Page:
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PostSubject: NamUs~National Missing and Unidentified Persons System   NamUs~National Missing and Unidentified Persons System Icon_minitimeFri Sep 18, 2009 6:17 am


The National Missing and Unidentified Persons System, NamUs, is the first national online repository for missing persons records and unidentified
decedent cases. It was launched in July 2007 by the Office of Justice Program’s National Institute of Justice.
NamUs is made up of two databases: (1) records of unidentified decedents (select "Unidentified Decedents”) and (2) missing persons reports (select “Missing Persons”).
Currently, the unidentified decedents database is searchable and available for medical examiners and coroners to upload their cases. The search capability of the missing persons database is in development; the site currently provides resources on State clearinghouses, medical examiners and coroners, law enforcement, victim assistance resources, and legislation.
In 2009, the two databases will be linked. Families, law enforcement agencies, medical examiners and coroners, victim advocates, and the general public will be able to search for matches between missing persons and unidentified decedent records.

The President's DNA Initiative—Advancing Justice Through DNA Technology

DNA technology is increasingly vital to ensuring accuracy and fairness in the criminal justice system. DNA can be used to identify criminals with incredible accuracy when biological evidence exists, and DNA can be used to clear suspects, exonerate persons mistakenly accused or convicted of crimes, and solve missing persons and unidentified human remains cases.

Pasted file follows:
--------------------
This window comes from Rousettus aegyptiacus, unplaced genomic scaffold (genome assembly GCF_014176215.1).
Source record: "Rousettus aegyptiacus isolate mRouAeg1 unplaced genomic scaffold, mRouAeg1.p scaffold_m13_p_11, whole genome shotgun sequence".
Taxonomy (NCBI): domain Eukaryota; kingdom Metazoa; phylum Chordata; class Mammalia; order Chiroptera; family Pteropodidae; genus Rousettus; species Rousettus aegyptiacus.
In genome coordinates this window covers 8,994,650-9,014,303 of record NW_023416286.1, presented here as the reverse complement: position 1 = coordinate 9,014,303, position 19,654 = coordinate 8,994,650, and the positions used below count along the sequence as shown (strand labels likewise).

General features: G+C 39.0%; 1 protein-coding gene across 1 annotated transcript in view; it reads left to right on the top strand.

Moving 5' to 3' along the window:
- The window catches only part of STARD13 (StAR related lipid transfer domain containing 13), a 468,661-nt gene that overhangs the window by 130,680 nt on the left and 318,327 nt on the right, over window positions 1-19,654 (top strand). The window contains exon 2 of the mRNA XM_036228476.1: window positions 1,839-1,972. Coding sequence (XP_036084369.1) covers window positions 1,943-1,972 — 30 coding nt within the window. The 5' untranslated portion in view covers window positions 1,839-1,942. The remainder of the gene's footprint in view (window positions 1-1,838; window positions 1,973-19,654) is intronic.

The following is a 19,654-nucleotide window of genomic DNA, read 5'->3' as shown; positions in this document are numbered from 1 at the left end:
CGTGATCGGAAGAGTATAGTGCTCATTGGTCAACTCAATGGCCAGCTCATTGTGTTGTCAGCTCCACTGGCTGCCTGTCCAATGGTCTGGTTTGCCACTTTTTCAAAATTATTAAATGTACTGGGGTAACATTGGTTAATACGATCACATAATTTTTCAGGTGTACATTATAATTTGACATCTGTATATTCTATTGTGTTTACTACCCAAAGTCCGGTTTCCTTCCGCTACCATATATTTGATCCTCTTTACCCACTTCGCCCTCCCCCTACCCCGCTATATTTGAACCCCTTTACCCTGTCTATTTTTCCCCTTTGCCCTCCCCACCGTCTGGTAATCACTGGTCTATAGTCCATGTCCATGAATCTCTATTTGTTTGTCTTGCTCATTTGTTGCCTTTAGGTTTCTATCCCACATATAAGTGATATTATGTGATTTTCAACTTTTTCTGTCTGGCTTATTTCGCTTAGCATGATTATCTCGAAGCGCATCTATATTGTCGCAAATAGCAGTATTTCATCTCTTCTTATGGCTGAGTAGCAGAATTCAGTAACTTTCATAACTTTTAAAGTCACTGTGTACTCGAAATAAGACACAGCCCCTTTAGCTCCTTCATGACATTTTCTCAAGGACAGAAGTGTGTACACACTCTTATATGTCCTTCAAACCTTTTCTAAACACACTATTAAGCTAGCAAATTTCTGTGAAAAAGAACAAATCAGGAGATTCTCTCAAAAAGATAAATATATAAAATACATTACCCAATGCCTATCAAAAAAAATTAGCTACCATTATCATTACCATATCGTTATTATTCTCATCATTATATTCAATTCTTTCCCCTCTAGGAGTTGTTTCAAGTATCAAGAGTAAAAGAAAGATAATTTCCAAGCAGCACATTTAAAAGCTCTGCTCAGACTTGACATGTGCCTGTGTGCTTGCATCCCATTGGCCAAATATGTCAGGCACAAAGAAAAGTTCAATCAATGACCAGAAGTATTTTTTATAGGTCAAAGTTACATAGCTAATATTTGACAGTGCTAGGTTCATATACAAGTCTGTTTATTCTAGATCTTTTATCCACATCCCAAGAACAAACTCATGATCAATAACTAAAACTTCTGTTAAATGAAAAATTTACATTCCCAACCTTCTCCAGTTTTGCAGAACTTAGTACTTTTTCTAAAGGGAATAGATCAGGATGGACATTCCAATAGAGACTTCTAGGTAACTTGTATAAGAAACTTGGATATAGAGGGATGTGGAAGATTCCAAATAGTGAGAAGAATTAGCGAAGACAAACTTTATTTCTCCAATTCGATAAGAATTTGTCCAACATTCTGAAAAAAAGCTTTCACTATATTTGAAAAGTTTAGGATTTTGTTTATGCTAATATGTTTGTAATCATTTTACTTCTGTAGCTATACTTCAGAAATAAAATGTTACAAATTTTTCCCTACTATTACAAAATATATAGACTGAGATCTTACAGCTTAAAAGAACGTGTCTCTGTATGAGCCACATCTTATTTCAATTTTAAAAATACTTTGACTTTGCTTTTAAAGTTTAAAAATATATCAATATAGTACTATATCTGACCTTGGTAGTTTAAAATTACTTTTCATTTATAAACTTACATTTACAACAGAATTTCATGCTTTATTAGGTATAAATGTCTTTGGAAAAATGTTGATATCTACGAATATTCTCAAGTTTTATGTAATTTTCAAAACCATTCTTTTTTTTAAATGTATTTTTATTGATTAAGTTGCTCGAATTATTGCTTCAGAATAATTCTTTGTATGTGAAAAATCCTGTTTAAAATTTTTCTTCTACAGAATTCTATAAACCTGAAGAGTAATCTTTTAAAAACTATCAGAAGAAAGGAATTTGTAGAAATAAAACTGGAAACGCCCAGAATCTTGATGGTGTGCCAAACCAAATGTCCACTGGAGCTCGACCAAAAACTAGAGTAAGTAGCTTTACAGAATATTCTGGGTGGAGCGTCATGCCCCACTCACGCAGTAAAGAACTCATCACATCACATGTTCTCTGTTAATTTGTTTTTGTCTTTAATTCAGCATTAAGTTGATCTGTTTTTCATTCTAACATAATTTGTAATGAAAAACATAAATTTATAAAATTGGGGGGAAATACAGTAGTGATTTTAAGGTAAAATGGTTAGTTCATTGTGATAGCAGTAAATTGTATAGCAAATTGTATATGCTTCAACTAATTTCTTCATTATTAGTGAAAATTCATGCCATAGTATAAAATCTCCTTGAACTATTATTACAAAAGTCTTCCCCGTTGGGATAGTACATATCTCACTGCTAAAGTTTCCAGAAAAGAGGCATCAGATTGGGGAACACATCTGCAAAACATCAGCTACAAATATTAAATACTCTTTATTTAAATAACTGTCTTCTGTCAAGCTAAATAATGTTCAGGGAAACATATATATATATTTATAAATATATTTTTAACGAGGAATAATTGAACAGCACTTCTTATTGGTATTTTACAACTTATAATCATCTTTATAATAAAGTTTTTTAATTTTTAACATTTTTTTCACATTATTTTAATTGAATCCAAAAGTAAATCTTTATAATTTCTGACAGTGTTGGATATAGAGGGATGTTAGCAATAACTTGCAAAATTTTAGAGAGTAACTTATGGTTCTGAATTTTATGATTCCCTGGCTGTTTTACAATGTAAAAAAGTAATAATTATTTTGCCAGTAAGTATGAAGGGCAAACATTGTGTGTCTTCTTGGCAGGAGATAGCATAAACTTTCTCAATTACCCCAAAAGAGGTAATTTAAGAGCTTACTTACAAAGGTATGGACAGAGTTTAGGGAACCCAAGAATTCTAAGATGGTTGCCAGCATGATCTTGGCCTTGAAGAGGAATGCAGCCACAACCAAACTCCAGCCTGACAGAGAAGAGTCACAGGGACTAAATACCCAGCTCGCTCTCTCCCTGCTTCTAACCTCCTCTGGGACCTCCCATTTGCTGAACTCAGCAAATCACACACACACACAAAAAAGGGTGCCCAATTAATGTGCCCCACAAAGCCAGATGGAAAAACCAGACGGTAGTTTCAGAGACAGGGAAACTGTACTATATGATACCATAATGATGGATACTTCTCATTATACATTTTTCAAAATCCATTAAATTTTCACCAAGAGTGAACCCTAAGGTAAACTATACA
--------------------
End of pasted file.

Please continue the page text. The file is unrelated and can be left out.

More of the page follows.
To increase the use of DNA technology in the criminal justice system, the President announced a 5-year, more than $1 billion initiative to improve the use of DNA in the criminal justice system on March 11, 2003. The Initiative calls for increased funding, training, and assistance—to Federal, State, and local forensic labs; to police; to medical professionals; to victim service providers; and to prosecutors, defense lawyers, and judges—to ensure that this technology reaches its full potential to solve crimes, protect the innocent, and identify missing persons. This Initiative—Advancing Justice Through DNA Technology—has the following goals:
Eliminate the current backlog of unanalyzed DNA samples and biological evidence for the most serious violent offenses—rapes, murders, and kidnappings—and for convicted offender samples needing testing.
Improve crime laboratories' capacities to analyze DNA samples in a timely fashion.
Stimulate research and develop new DNA technologies and advances in all forensic sciences areas.
Develop training and provide assistance about the collection and use of DNA evidence to a wide variety of criminal justice professionals.
Provide access to appropriate postconviction DNA testing of crime scene evidence not tested at the time of trial.
Ensure that DNA forensic technology is used to its full potential to solve missing persons cases and identify human remains.
Protect the innocent.
The President's DNA Initiative will help ensure that DNA forensic technology is used to its full potential to identify missing persons by providing:

Funding for Crime Laboratories
DNA Projects Target Missing Persons Cases—Reprinted from The CJIS Link (Vol. 9, No. 3, October 2006), the newsletter of the FBI’s Criminal Justice Information Services Division.
National Criminal Justice Reference Service (NCJRS)
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